Japan's most prominent opposition leader yesterday rebuffed an appeal by visiting German Chancellor Angela Merkel to maintain its support for the "war on terror" in Afghanistan, which has been unpopular here.
The opposition seized one house of parliament in elections last month following a raft of domestic scandals. It wants Japan to bring home its ships which refuel US and other warjets and vessels in the Indian Ocean.
"You don't have to follow the unilateral opinion of the United States," main opposition leader Ichiro Ozawa told Merkel in a meeting, as quoted by Tsuyoshi Yamaguchi, the opposition's shadow foreign minister.
Merkel has called for as many countries to take part in the "war on terror" as possible.
After meeting on Wednesday with Japanese Prime Minister Shinzo Abe, Merkel said that the international community must "never give in to the threat of terror."
Germany is heavily involved in Afghanistan, where it has contributed some 3,000 troops to the NATO-led International Security and Assistance Force (ISAF) and has six Tornado reconnaissance planes helping to spot Taliban hideouts.
"I am against the current ISAF deployment, although I would support a deployment clearly authorized by a decision of the United Nations," Ozawa told her, according to Yamaguchi.
Yamaguchi quoted Merkel as telling him: "If Japan is to play a greater role in the international community, it has to take greater responsibility."
Japan has been officially pacifist since its defeat in World War II, making all of its deployments overseas controversial.
Some 54.6 percent of Japanese voters oppose extending the Indian Ocean mission, said a survey of 1,000 voters released yesterday by the right-leaning newspaper Sankei Shimbun.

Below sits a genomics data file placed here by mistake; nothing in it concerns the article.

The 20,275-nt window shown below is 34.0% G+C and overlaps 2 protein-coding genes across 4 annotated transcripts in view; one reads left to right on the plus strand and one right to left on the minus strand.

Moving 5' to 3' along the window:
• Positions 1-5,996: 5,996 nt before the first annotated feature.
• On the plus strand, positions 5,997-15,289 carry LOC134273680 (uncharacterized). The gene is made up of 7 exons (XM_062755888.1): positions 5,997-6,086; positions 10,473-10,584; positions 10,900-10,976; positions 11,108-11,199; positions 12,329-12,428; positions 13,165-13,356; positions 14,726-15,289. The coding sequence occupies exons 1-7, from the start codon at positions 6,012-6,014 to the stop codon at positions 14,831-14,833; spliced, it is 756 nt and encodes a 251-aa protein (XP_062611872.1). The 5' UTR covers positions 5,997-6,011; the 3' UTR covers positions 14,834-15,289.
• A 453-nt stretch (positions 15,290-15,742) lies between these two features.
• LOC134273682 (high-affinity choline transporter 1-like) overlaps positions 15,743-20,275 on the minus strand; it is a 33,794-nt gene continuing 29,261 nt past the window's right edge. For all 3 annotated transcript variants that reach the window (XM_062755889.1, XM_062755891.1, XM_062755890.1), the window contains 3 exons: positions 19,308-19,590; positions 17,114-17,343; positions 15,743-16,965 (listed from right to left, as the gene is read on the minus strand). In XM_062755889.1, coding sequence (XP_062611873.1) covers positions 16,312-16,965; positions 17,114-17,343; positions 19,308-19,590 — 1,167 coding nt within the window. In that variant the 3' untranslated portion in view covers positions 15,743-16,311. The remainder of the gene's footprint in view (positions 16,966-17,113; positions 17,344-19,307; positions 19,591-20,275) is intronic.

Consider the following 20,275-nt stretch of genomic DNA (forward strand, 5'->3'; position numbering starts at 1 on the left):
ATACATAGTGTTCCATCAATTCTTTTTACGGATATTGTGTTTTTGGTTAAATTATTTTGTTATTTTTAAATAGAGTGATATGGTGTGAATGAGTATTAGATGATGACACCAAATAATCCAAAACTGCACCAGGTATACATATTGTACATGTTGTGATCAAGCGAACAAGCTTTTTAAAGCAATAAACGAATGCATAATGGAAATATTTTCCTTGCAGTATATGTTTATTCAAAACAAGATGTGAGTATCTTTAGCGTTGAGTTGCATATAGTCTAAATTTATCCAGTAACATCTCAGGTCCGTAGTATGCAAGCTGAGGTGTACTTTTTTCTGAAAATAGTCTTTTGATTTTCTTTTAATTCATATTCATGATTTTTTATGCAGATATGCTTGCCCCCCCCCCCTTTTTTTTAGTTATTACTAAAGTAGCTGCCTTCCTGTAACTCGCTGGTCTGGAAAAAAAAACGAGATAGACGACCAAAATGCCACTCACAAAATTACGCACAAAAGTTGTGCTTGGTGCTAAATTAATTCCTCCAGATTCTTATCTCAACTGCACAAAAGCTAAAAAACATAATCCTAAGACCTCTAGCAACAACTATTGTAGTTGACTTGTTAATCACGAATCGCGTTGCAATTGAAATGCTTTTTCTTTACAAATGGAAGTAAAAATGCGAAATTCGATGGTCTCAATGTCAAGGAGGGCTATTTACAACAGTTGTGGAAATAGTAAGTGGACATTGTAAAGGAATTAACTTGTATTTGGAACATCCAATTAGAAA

Abe, an outspoken conservative, has championed a stronger military role for Japan and revision of the US-imposed 1947 Constitution.
He said after Ozawa's rebuff of Merkel that he would continue to seek cooperation with the main opposition Democratic Party on extending the Indian Ocean mission.
Ethiopia’s Afar region on Friday called on civilians to take up arms against rebels from neighboring Tigray, signaling a potential escalation in fighting that has already displaced tens of thousands this week. “Every Afar should protect their land with any means available, whether by guns, sticks or stones,” regional President Awol Arba said in an interview aired by regional state media. “No weapons can make us kneel down. We will win this war with our strong determination.” Tigrayan rebels launched operations in Afar last weekend, saying they were targeting pro-government troops massing along the two regions’ shared border. A government official said on
The Himalayan kingdom of Bhutan has fully vaccinated 90 percent of its eligible adult population within just seven days, the Bhutanese Ministry of Health said on Tuesday. The tiny country, wedged between India and China and home to nearly 800,000 people, began giving out second doses on Tuesday last week in a mass drive that has been hailed by the UN Children’s Emergency Fund (UNICEF) as “arguably the fastest vaccination campaign to be executed during a pandemic.” Bhutan grabbed headlines in April when its government said it had inoculated about the same percentage of eligible adults with the first dose
‘LIBERATE HONG KONG’: The prosecution argued that the slogan was in the tradition of rallying cries for secession dating back to the Qin and Qing dynasties Three Hong Kong judges are to rule tomorrow whether the protest slogan: “Liberate Hong Kong, Revolution of our Times” is a call for secession when they deliver a verdict on charges against a man arrested at a demonstration last year. The landmark ruling could have long-term implications for how a Beijing-imposed National Security Law against secession, terrorism, subversion and collusion with foreign forces reshapes the territory’s common law traditions, some legal scholars say. Democracy advocates say that a ruling to outlaw the slogan would tighten limits on free speech. The slogan was last year chanted during democracy protests, posted online, scrawled on walls,
For almost 500 years, the arch that connects the largest Gothic cathedral in the world with its Renaissance sacristy has offered visitors a sumptuous, if little glimpsed — and even less studied — vision of religious bounty. The 68 beautifully carved plates of food that adorn the archway in Seville’s cathedral offer rather more than bread and wine. There are pigs’ trotters and wild strawberries, aubergines, clams and oysters. There are peaches, radishes, a skinned hare with a knife by its side, a squirrel served on a bed of hazelnuts and a plate of lemons across which a small snake slithers. There